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Tara House Accommodation, An Ideal Location
Tara House Accommodation is situated in an excellent location for visiting the surrounding historical heritage sites.
Hill of Tara
Probably best known as the seat of the Ancient High Kings of Ireland, the Hill of Tara has been an important historical site since the late Stone Age when a passage-tomb was constructed there.
Although no buildings survive, there are a number of large earthworks still remaining on the hill and in the centre of the Royal Seat stands a pillarstone which is believed to be the Lia Fáil (stone of Destiny) or Coronation Stone.
Attractions include an audio-visual show and guided tours of the site.
Trim Castle is an Anglo-Norman castle constructed by Hugh de Lacy and his son Walter.
In 1172, Hugh de Lacy was granted the Kingdom of Meath by King Henry II of England to curb the expansionist policies of Richard de Clare (Strongbow).
He chose Trim as his capital and set about building the largest Norman castle in Ireland at a commanding location by the banks of the nearby Boyne river.
The castle was protected by a ditch, long curtain walls and a moat. Inside a three storey building were housed living quarters, the Great Hall and a small chapel. A second chapel and a Royal Mint were also to be found in the castleyard.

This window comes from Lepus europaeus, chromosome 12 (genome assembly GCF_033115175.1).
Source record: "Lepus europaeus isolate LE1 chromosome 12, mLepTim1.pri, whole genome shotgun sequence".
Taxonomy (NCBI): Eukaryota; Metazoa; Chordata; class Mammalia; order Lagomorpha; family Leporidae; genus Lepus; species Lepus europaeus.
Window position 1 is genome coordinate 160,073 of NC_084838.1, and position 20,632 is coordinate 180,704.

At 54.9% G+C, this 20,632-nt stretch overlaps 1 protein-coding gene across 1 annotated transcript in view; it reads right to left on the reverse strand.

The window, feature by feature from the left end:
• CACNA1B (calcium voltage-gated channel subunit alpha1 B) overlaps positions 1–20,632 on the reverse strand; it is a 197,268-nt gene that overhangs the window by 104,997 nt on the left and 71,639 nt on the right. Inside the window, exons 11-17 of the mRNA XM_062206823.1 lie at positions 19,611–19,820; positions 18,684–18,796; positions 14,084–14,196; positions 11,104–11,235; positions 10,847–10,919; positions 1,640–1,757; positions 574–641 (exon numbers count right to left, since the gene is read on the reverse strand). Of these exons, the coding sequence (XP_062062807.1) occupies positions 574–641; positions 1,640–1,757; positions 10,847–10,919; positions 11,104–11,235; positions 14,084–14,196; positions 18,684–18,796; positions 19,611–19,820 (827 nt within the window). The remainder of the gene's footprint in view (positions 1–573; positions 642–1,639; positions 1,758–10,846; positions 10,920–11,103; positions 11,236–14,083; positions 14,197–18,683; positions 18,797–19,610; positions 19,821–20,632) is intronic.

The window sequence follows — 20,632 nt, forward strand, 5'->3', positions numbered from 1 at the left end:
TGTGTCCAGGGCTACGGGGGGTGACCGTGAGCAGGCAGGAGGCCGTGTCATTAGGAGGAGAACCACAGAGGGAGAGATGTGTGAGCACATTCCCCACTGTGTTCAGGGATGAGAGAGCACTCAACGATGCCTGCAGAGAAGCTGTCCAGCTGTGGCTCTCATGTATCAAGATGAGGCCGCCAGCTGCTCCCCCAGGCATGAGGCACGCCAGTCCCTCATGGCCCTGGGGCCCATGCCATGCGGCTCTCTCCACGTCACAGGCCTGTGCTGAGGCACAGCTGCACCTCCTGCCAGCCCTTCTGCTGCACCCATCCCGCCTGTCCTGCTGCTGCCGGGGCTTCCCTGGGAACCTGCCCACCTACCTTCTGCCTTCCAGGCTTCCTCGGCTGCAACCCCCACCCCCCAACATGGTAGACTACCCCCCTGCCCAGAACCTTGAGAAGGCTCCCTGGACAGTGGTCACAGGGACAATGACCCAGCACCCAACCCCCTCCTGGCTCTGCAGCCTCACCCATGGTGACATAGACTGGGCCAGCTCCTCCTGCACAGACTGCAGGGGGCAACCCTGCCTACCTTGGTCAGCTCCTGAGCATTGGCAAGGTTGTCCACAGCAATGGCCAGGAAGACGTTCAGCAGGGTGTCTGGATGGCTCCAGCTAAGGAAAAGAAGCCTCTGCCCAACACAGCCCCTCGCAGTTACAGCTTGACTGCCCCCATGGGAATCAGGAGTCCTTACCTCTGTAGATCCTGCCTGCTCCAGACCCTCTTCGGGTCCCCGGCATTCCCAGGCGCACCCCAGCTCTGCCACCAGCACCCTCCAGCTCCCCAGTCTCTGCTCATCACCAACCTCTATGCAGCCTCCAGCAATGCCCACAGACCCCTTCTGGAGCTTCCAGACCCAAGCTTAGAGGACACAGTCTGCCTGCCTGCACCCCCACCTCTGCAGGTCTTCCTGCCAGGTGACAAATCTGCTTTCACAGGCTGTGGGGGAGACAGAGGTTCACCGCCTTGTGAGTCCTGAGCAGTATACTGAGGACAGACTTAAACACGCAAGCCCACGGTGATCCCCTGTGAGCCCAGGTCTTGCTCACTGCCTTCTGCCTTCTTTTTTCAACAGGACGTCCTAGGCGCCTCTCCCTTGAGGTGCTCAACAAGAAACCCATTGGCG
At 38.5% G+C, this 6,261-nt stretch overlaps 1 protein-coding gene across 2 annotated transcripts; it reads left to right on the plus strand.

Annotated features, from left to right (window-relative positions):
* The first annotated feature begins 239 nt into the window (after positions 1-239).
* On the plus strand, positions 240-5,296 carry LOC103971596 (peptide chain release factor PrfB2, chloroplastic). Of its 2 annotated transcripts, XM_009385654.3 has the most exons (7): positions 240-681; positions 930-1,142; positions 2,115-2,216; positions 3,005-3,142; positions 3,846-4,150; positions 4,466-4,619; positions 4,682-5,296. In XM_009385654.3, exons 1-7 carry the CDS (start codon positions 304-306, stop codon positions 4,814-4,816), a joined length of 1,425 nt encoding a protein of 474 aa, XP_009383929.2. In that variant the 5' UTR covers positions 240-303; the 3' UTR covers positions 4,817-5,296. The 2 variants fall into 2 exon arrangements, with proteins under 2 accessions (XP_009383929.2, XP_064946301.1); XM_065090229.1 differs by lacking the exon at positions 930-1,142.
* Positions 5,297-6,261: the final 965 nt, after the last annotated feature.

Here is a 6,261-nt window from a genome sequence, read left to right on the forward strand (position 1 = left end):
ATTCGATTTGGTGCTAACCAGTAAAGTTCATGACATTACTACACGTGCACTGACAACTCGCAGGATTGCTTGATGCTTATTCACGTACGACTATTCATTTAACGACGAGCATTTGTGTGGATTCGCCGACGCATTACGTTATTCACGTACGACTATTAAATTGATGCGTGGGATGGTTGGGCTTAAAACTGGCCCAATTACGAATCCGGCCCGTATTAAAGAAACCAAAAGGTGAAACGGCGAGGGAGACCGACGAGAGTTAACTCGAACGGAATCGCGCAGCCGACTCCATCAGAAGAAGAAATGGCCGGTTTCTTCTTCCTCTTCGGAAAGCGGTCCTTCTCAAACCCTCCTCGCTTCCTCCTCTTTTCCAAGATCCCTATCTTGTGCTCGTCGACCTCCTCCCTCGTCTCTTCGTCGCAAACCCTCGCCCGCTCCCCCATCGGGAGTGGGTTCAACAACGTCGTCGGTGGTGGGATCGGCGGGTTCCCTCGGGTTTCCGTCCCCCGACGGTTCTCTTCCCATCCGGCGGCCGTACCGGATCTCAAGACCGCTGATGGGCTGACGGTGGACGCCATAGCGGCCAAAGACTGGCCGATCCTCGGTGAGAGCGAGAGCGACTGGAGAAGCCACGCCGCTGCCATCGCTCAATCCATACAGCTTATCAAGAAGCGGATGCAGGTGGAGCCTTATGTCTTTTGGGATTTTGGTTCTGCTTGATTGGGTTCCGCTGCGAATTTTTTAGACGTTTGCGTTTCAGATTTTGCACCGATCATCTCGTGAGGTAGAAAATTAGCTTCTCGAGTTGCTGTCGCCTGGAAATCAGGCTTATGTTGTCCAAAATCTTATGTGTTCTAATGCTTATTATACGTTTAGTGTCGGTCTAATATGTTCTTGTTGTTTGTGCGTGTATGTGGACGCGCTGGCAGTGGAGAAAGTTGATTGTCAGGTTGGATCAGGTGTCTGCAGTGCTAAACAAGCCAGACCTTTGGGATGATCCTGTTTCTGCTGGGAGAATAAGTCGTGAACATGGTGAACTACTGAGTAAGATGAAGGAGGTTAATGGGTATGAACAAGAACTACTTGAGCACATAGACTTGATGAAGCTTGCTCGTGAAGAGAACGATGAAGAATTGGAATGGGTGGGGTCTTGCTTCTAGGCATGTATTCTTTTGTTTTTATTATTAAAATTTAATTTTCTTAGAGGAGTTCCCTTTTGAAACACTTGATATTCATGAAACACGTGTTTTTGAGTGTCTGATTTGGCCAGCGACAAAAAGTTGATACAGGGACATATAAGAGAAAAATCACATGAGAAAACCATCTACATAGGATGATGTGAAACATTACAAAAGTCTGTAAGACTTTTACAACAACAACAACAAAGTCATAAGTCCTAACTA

More recently, Trim Castle played a prominent role in the Mel Gibson movie 'Braveheart' as the castle is well preserved. Well worth a visit for Tara House visitors as Trim is only several miles away!
Newgrange (Brú na Bóinne)
The Brú na Bóinne visitor centre interprets the Neolithic monuments of Newgrange, Knowth and Dowth. Newgrange was constructed about 5,000 years ago and is a passage tomb. Newgrange, Knowth and Dowth are a UNESCO word heritage site.
High Cross & Round Tower of Kells
Kells High Cross, is an impressive 3.35 metres high and is situated outside the Heritage Centre in Kells town.
Battle of the Boyne, Oldbridge Estate
The Battle of the Boyne between King William III and his father-in-law, King James II, was fought on 1 July 1690 and involved over 60,000 men - the largest number of troops ever deployed on an Irish battlefield. At stake were the British throne, French dominance in Europe and religious power in Ireland.